Ukraine imposes martial law after Russia seizes ships near Crimea

President Poroshenko’s proposal for 30 day imposition of martial law approved by Ukrainian parliament.

Poroshenko said the 30-day martial law decree would not include any restrictions on citizens' rights [Mykhailo Markiv/Ukrainian Presidential Press Service handout via Reuters]

Kiev, Ukraine – The parliament of Ukraine has backed a decree imposing martial law for 30 days following Russia’s seizure of three Ukrainian ships near the Crimean Peninsula.

In an emergency session of the lower-house Verkhovna Rada on Monday, parliamentarians voted in favour of President Petro Poroshenko‘s proposal to roll out the extraordinary measure from Wednesday onwards.

The move came barely 24 hours after Russian forces opened fire on the three Ukrainian ships near the Kerch Strait, a narrow sea passage that divides Crimea from mainland Russia, wounding six servicemen and escalating a months-old naval confrontation that threatens to reignite Europe’s hottest armed conflict.

Poroshenko initially proposed rolling out the decree for a 60-day period, but halved the proposed timeframe ahead of Monday’s parliamentary session.

During a televised address prior to the vote, he also declared that the decree would not include any restrictions on citizens’ rights and ruled out any delay to elections scheduled to take place early next year.

Addressing fears of heightened tensions between Kiev and Moscow, the 53-year-old had said earlier that the step did not mean a declaration of war against Russia.

“Ukraine is not planning a war against anyone,” he told the National Security and Defense Council.


Poroshenko also said that Ukraine would stick to the Minsk Agreements, peace deals his government inked with Russia and pro-Russian separatists in southeastern Ukraine that were designed to stop a war that claimed more than 10,000 lives since 2014.

The conflict began after pro-Western protesters overthrew pro-Russian President Viktor Yanukovych in February 2014, following months of violent protests in the capital, Kiev.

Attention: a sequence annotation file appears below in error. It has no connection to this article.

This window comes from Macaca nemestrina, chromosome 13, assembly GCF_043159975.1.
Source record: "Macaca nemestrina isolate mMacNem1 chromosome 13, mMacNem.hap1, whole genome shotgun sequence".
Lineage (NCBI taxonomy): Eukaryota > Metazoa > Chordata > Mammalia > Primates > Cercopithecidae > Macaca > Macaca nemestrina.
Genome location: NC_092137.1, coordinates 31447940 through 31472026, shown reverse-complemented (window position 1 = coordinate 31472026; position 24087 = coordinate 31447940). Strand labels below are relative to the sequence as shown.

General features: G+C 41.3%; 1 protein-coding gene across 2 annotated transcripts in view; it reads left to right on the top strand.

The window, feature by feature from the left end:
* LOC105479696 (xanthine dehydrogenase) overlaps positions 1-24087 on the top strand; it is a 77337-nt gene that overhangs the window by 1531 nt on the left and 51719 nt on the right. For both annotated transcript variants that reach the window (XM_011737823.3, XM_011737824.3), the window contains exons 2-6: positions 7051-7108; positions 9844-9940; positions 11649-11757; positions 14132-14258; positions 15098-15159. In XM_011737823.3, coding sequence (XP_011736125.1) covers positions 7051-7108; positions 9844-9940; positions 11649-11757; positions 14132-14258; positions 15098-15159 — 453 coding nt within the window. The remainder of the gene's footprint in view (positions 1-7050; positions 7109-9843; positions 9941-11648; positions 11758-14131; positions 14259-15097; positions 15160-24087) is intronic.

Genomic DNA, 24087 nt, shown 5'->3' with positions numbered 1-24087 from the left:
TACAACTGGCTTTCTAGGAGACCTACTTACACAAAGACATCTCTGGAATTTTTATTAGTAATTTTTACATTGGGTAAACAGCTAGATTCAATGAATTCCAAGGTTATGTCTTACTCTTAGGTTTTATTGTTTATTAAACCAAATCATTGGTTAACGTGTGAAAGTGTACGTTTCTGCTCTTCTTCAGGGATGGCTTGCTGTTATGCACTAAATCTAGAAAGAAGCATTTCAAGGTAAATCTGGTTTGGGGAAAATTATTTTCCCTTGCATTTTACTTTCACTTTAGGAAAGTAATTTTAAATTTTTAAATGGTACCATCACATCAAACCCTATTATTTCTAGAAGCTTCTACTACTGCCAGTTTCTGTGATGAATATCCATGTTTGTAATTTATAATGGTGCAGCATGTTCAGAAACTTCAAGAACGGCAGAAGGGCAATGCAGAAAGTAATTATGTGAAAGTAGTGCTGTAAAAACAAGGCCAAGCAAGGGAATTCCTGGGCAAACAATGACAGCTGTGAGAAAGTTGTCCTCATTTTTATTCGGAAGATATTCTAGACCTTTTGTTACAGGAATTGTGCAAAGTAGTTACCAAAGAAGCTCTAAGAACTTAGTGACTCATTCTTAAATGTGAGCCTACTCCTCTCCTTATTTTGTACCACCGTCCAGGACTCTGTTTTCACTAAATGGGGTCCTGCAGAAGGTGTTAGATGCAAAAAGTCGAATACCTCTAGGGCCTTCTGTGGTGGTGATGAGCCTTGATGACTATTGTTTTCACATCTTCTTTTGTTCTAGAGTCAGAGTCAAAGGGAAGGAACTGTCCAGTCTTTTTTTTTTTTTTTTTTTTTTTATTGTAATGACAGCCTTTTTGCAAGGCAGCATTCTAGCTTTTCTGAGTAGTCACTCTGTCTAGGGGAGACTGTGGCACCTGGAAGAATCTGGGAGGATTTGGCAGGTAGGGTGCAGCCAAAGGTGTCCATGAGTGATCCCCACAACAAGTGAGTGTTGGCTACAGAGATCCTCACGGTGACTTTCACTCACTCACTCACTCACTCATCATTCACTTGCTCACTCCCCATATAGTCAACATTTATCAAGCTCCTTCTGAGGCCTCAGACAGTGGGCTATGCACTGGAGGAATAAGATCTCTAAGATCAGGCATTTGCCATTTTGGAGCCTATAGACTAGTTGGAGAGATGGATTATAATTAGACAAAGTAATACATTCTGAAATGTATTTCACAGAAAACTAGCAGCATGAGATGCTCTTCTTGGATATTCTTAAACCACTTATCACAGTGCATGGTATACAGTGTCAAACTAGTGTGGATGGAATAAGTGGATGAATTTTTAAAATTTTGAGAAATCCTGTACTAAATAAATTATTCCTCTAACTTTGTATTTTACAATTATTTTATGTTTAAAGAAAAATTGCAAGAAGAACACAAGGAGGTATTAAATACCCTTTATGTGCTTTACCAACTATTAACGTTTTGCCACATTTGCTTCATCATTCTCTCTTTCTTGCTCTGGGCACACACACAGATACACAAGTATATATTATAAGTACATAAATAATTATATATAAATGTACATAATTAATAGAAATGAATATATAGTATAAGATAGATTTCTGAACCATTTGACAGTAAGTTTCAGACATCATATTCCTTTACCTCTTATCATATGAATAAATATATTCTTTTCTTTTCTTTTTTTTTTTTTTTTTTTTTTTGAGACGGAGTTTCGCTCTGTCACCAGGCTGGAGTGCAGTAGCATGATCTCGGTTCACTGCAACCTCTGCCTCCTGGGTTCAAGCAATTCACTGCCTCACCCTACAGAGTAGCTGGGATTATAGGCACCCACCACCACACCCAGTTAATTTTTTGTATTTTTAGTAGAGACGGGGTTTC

The separatists claimed the new, fiercely anti-Russian government planned a “genocide” of ethnic Russians in eastern regions, Ukraine’s rust belt and Yanukovych’s support base.

The imposition of martial law permits the Ukrainian government to impose a range of drastic measures, if deemed necessary, including placing a ban public gatherings, restricting media freedoms, limiting the movement of Ukrainian nationals as well as foreign nationals and suspending elections.

Poroshenko, whose approval ratings are below 10 percent, is widely believed to be seeking re-election in the March 31 vote.

His cash-strapped and increasingly unpopular government relies on Western loans to keep the economy afloat.

Seized Ukrainian ships are seen anchored in a port of Kerch, Crimea on Monday [Pavel Rebrov/Reuters]
Seized Ukrainian ships are seen anchored in a port of Kerch, Crimea on Monday [Pavel Rebrov/Reuters]

“We need new sanctions against Russia,” Mykola Tochitsky, Ukraine’s ambassador to the European Union, wrote on Twitter on Monday.

“We must stop Kremlin’s war against Ukraine.”

Poroshenko, for his part, called the attack “an act of aggression”.

Moscow has claimed that Ukraine “provoked” the Russian ships by entering Crimea’s waters, however.

The Ukrainian ships had left a military base in the Black Sea port of Odessa days earlier and circumnavigated Crimea to enter the Sea of Azov, a shallow body of water shared by Russia and Ukraine.

On Monday, Russian Foreign Minister Sergey Lavrov hit back at the accusations from Kiev and accused Ukraine of violating “key norms of international law”.

“We don’t have any doubts that this was done with the knowledge of Ukrainian authorities and was probably a direct order from the highest level of government,” Lavrov told reporters at a press conference in the Russian capital, Moscow.

“I think we haven’t yet seen everything in terms of the consequences of yesterday’s provocation,” he added.

Source: Al Jazeera